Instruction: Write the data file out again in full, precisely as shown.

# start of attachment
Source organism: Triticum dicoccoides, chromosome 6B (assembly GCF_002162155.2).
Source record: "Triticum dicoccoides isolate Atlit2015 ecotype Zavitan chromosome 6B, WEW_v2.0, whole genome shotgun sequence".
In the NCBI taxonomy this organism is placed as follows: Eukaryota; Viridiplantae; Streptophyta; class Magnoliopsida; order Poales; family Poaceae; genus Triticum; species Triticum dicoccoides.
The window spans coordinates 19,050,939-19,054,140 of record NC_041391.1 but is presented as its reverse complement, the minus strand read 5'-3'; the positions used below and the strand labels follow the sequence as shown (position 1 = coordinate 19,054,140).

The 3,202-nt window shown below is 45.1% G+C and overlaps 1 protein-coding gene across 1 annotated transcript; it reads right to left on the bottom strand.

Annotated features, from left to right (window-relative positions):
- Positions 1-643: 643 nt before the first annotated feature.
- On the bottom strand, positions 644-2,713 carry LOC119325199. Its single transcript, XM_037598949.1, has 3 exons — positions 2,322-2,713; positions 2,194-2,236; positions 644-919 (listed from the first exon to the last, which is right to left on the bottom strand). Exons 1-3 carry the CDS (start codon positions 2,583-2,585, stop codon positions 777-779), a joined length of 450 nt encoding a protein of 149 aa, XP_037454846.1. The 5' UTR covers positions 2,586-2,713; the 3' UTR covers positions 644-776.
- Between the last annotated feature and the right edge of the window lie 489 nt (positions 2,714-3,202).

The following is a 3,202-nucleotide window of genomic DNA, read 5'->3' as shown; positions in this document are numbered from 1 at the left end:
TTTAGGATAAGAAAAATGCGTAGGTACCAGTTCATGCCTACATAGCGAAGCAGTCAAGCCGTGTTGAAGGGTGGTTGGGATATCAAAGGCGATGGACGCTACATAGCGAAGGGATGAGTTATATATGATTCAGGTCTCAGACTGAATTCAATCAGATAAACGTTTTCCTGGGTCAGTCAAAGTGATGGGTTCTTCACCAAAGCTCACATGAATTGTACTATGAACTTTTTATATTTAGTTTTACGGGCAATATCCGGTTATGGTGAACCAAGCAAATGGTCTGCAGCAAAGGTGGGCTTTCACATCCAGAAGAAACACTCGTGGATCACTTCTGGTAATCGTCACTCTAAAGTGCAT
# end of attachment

Source organism: Triticum dicoccoides, chromosome 6B (assembly GCF_002162155.2).
Source record: "Triticum dicoccoides isolate Atlit2015 ecotype Zavitan chromosome 6B, WEW_v2.0, whole genome shotgun sequence".
In the NCBI taxonomy this organism is placed as follows: Eukaryota; Viridiplantae; Streptophyta; class Magnoliopsida; order Poales; family Poaceae; genus Triticum; species Triticum dicoccoides.
The window spans coordinates 19,050,939-19,054,140 of record NC_041391.1 but is presented as its reverse complement, the minus strand read 5'-3'; the positions used below and the strand labels follow the sequence as shown (position 1 = coordinate 19,054,140).

The 3,202-nt window shown below is 45.1% G+C and overlaps 1 protein-coding gene across 1 annotated transcript; it reads right to left on the bottom strand.

Annotated features, from left to right (window-relative positions):
- Positions 1-643: 643 nt before the first annotated feature.
- On the bottom strand, positions 644-2,713 carry LOC119325199. Its single transcript, XM_037598949.1, has 3 exons — positions 2,322-2,713; positions 2,194-2,236; positions 644-919 (listed from the first exon to the last, which is right to left on the bottom strand). Exons 1-3 carry the CDS (start codon positions 2,583-2,585, stop codon positions 777-779), a joined length of 450 nt encoding a protein of 149 aa, XP_037454846.1. The 5' UTR covers positions 2,586-2,713; the 3' UTR covers positions 644-776.
- Between the last annotated feature and the right edge of the window lie 489 nt (positions 2,714-3,202).

The following is a 3,202-nucleotide window of genomic DNA, read 5'->3' as shown; positions in this document are numbered from 1 at the left end:
TTTAGGATAAGAAAAATGCGTAGGTACCAGTTCATGCCTACATAGCGAAGCAGTCAAGCCGTGTTGAAGGGTGGTTGGGATATCAAAGGCGATGGACGCTACATAGCGAAGGGATGAGTTATATATGATTCAGGTCTCAGACTGAATTCAATCAGATAAACGTTTTCCTGGGTCAGTCAAAGTGATGGGTTCTTCACCAAAGCTCACATGAATTGTACTATGAACTTTTTATATTTAGTTTTACGGGCAATATCCGGTTATGGTGAACCAAGCAAATGGTCTGCAGCAAAGGTGGGCTTTCACATCCAGAAGAAACACTCGTGGATCACTTCTGGTAATCGTCACTCTAAAGTGCAT